Jacksonville no longer in the running for Space Force headquarters (Courtesy of the Jacksonville Business Journal) – Jacksonville is no longer being considered for the headquarters of the nation’s next military branch, but another area in the Sunshine State remains in the running.
Brevard County’s Patrick Air Force Base was one of six sites to make the shortlist of potential locations for the Space Force headquarters, the U.S. Air Force announced Nov. 19.
Patrick Air Force Base was selected as a finalist along with Kirtland Air Force Base in New Mexico, Offutt Air Force Base in Nebraska, Port San Antonio in Texas, Redstone Army Airfield in Alabama and Colorado Springs’ Peterson Air Force Base, the current U.S. Space Command site. The Air Force will make its final selection in early 2021.
“Florida’s defense and aerospace ecosystem provide unique opportunities that would benefit the [Space Force command center], and I am pleased that the U.S. Air Force has identified that capability with Brevard County’s selection in the down-select process for its headquarters,” said Frank DiBello, president and CEO of Space Florida, in a prepared statement. Space Florida is the statewide aerospace economic development agency.
The Space Force headquarters is expected to serve as an economic catalyst wherever it ends up. That’s because it’ll bring 1,400 military and civilian personnel to the area.
Plus, the headquarters would spur new aerospace, defense, telecommunications and information technology business supporting the facility, John Boyd previously told Orlando Business Journal. Boyd is the principal at site selection firm The Boyd Co. Inc., which is not involved with the Space Force process. It’s also likely to generate demand for branch manufacturing plants, regional sales offices and more homes, he added.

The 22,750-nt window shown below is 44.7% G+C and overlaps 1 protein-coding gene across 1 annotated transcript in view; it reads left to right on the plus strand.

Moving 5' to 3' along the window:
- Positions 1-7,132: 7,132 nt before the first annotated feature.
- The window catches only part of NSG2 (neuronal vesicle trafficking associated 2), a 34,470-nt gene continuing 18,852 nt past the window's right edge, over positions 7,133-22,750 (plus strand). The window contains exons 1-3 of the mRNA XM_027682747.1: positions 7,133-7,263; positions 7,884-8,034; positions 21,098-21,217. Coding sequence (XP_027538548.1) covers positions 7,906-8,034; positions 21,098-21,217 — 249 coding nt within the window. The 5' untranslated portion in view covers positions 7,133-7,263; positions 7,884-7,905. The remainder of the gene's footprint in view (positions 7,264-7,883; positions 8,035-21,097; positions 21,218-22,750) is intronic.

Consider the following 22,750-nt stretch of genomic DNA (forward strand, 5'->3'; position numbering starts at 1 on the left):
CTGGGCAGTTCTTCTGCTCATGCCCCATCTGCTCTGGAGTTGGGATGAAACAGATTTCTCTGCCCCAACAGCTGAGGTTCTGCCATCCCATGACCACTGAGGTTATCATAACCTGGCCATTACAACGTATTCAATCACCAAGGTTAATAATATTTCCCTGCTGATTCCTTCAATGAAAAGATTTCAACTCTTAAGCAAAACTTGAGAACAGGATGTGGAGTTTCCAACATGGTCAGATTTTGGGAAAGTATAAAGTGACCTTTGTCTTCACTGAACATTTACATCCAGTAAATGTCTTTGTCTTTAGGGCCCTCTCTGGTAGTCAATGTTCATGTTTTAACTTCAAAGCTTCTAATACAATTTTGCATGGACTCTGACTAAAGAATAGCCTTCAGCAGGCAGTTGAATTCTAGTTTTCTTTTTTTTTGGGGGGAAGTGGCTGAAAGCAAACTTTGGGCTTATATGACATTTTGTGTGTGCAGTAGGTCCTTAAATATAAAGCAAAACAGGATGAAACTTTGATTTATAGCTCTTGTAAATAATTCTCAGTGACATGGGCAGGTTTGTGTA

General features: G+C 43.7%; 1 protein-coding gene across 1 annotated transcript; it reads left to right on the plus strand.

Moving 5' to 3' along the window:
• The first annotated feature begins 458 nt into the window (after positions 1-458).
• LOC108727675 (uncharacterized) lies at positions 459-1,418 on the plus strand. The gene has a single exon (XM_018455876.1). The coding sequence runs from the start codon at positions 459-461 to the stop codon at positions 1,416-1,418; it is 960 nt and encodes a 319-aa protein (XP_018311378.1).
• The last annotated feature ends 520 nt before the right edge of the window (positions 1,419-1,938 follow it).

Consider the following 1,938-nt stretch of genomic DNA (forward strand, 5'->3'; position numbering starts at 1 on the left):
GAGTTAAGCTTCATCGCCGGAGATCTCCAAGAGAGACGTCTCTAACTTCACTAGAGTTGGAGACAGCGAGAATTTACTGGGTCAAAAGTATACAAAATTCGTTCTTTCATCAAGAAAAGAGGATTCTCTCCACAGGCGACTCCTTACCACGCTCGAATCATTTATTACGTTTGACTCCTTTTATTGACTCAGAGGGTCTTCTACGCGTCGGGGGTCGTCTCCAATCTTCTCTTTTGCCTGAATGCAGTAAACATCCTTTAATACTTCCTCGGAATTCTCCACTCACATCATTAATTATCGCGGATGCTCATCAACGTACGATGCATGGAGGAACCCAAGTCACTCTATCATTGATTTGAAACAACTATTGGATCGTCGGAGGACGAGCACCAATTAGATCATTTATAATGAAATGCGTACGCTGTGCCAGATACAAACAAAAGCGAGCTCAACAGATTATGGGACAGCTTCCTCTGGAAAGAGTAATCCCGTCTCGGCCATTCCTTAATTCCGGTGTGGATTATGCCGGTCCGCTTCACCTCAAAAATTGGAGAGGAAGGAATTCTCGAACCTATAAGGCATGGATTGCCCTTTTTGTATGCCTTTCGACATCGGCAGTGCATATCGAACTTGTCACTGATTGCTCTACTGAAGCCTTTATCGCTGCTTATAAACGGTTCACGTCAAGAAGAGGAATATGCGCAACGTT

And that’s important because advanced manufacturing and high-tech jobs mean high wages. Plus, new workers in the region means the likelihood of new home sales. Every home sale in the state has an estimated local economic impact of $77,858, according to a 2018 study by the National Association of Realtors.
“The prestige of this project brings incalculable location branding value,” said Boyd. “There’s no industry that has more prestige than the space industry.”
Brevard County’s historic role in government and private aerospace programs would seem to make it a natural home for the command center.
Still, the county needs to offer more to land the Space Force hub, Lynda Weatherman, CEO of the Economic Development Commission of the Space Coast, previously told OBJ. “People need to understand this is highly competitive.”
One reason to consider Brevard County is the region’s abundance of land, which will allow the Space Force Command to grow and develop its own identity, Weatherman said. That’s better than one of the leading alternatives: putting the command center at the U.S. Department of Defense’s existing facility in Colorado Springs, she added.
Brevard County was one of eight municipalities across Florida jockeying for the headquarters.